Ping Math to Kbps - Suse

This is a discussion on Ping Math to Kbps - Suse ; Can one of you technical math minds figure this out for me . . . . I am trying to find my connection speed to the internet I PING www.google.com I get back statistics that say 64 bytes from (IP-address) ...

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Thread: Ping Math to Kbps

  1. Ping Math to Kbps

    Can one of you technical math minds figure this out for me . . . .
    I am trying to find my connection speed to the internet
    I PING www.google.com
    I get back statistics that say
    64 bytes from (IP-address)
    8 packets transmitted, 8 packets received, 0 loss
    120ms avg round-trip

    Show me the math please to convert this to actual Kbps in a 768Kbps to
    3Mbps DSL connection

    Thanks
    Paul

    --


  2. Re: Ping Math to Kbps

    PaulRS wrote:
    > Can one of you technical math minds figure this out for me . . . .
    > I am trying to find my connection speed to the internet
    > I PING www.google.com
    > I get back statistics that say
    > 64 bytes from (IP-address)
    > 8 packets transmitted, 8 packets received, 0 loss
    > 120ms avg round-trip
    >
    > Show me the math please to convert this to actual Kbps in a 768Kbps to
    > 3Mbps DSL connection
    >
    > Thanks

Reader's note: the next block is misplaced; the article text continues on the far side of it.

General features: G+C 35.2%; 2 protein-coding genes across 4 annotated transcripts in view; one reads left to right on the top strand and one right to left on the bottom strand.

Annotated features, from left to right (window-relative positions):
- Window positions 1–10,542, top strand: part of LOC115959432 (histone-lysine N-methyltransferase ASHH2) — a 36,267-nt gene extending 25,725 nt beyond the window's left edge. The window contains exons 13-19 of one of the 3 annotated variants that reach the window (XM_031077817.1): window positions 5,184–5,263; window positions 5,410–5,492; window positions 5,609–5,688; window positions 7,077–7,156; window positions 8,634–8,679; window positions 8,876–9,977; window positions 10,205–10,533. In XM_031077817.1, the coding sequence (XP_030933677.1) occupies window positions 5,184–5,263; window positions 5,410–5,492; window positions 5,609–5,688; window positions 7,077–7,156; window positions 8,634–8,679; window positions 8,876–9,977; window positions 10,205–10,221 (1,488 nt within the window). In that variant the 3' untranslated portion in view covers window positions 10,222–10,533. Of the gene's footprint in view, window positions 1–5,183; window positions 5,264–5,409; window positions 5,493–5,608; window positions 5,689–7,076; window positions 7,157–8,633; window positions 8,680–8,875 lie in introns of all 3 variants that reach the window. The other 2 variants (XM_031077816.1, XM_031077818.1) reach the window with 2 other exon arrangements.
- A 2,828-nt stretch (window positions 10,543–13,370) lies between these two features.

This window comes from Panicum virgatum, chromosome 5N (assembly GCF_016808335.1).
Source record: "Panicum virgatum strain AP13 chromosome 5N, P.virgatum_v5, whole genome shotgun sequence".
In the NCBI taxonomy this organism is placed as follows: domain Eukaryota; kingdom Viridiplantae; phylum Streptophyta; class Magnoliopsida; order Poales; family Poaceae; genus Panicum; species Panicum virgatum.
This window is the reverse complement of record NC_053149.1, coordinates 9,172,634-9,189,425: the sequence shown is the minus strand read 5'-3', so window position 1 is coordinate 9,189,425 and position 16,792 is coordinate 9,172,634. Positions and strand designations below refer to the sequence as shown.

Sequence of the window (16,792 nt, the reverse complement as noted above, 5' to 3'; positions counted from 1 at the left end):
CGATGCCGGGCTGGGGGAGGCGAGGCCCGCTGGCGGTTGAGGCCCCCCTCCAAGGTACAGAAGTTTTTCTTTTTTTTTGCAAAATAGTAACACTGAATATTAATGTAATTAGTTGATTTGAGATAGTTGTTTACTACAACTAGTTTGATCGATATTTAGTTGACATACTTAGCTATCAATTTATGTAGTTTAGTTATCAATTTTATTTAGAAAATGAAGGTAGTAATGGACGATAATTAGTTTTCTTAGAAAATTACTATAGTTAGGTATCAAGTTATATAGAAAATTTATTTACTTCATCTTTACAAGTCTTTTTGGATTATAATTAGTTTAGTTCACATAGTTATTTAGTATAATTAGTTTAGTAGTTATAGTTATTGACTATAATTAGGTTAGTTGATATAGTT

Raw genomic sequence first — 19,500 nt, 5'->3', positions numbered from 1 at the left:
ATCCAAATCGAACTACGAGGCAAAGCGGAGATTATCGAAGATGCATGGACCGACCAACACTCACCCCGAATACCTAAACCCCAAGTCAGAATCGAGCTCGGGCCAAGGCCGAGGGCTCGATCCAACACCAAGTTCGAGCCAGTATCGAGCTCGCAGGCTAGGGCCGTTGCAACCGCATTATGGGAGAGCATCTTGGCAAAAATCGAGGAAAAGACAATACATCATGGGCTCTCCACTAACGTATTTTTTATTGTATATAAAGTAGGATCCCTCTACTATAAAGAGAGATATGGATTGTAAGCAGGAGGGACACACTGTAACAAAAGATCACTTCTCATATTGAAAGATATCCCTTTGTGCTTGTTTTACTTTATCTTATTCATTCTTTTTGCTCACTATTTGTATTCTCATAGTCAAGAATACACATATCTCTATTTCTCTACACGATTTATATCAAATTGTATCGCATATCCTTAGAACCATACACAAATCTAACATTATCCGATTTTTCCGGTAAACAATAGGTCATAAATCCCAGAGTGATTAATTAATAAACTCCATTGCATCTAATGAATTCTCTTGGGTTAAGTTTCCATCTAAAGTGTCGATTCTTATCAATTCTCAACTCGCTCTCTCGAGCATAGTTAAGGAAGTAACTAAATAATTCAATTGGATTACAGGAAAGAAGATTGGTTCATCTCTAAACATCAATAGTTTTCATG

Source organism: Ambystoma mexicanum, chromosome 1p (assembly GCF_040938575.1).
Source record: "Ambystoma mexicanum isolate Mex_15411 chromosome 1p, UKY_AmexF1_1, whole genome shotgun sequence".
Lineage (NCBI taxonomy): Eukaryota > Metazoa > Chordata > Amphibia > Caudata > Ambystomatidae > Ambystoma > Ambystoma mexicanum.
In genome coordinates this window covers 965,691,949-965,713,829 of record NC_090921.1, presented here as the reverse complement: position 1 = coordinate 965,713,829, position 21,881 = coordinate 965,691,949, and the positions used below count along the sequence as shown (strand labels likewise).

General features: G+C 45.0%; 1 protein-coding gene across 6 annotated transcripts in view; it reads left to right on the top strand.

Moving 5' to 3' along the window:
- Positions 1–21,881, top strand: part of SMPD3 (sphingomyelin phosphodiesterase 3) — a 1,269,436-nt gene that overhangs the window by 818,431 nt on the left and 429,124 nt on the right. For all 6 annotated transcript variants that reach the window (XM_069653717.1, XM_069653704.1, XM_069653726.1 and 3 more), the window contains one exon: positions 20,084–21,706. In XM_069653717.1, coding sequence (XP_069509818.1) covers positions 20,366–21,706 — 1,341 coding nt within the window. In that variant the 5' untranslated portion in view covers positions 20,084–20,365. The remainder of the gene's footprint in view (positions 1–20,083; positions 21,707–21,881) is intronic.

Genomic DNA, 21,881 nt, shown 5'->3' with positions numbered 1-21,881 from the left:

> Paul
    >


    You don't use ping for "bandwidth" testing. The ping time gives
    you just ping time latencies.... which may or may not be interesting.

    Since you have access to Internet resources... try a web based
    tester... e.g. http://www.dslreports.com/speedtest or
    http://www.speakeasy.net/speedtest/ or http://www.speedtest.net/

    (there are many others)



  3. Re: Ping Math to Kbps

    PaulRS wrote:

    > Can one of you technical math minds figure this out for me . . . .
    > I am trying to find my connection speed to the internet
    > I PING www.google.com
    > I get back statistics that say
    > 64 bytes from (IP-address)
    > 8 packets transmitted, 8 packets received, 0 loss
    > 120ms avg round-trip
    >
    > Show me the math please to convert this to actual Kbps in a 768Kbps to
    > 3Mbps DSL connection


    Weeeell, 64 BYTES in 60ms (half round-trip) translates to 8.5kbps :P

    I'd suggest you try http://www.speedtest.net for a more realistic
    estimate of your connection speed.

    --
    Huibert
    "Hey! HEY! Curious cat, here!" -- Krosp I (GG)

  4. Re: Ping Math to Kbps

    The reason I asked this question:
    I had been using the Verizon Speedtest because the connection
    seemed so slow. Sometimes it read under 350Kbps and 5 minutes later
    1.8Mbps. I called Verizon to check for problems. One test they had
    me do was the PING of google to see how fast the connection APART FROM
    their test. They still have not solved the fast/slow thing. I was
    using:
    http://infospeed.verizon.net for a Verizon DSL connection

    Thanks for the info that I am trying to compare "apples and oranges" -
    Not sure what the Verizon tech was doing then???

    Paul
    --


  5. Re: Ping Math to Kbps

    On 30 Sep 2008 17:32:23 GMT
    "PaulRS" wrote:

    >Can one of you technical math minds figure this out for me . . . .
    > I am trying to find my connection speed to the internet
    > I PING www.google.com
    > I get back statistics that say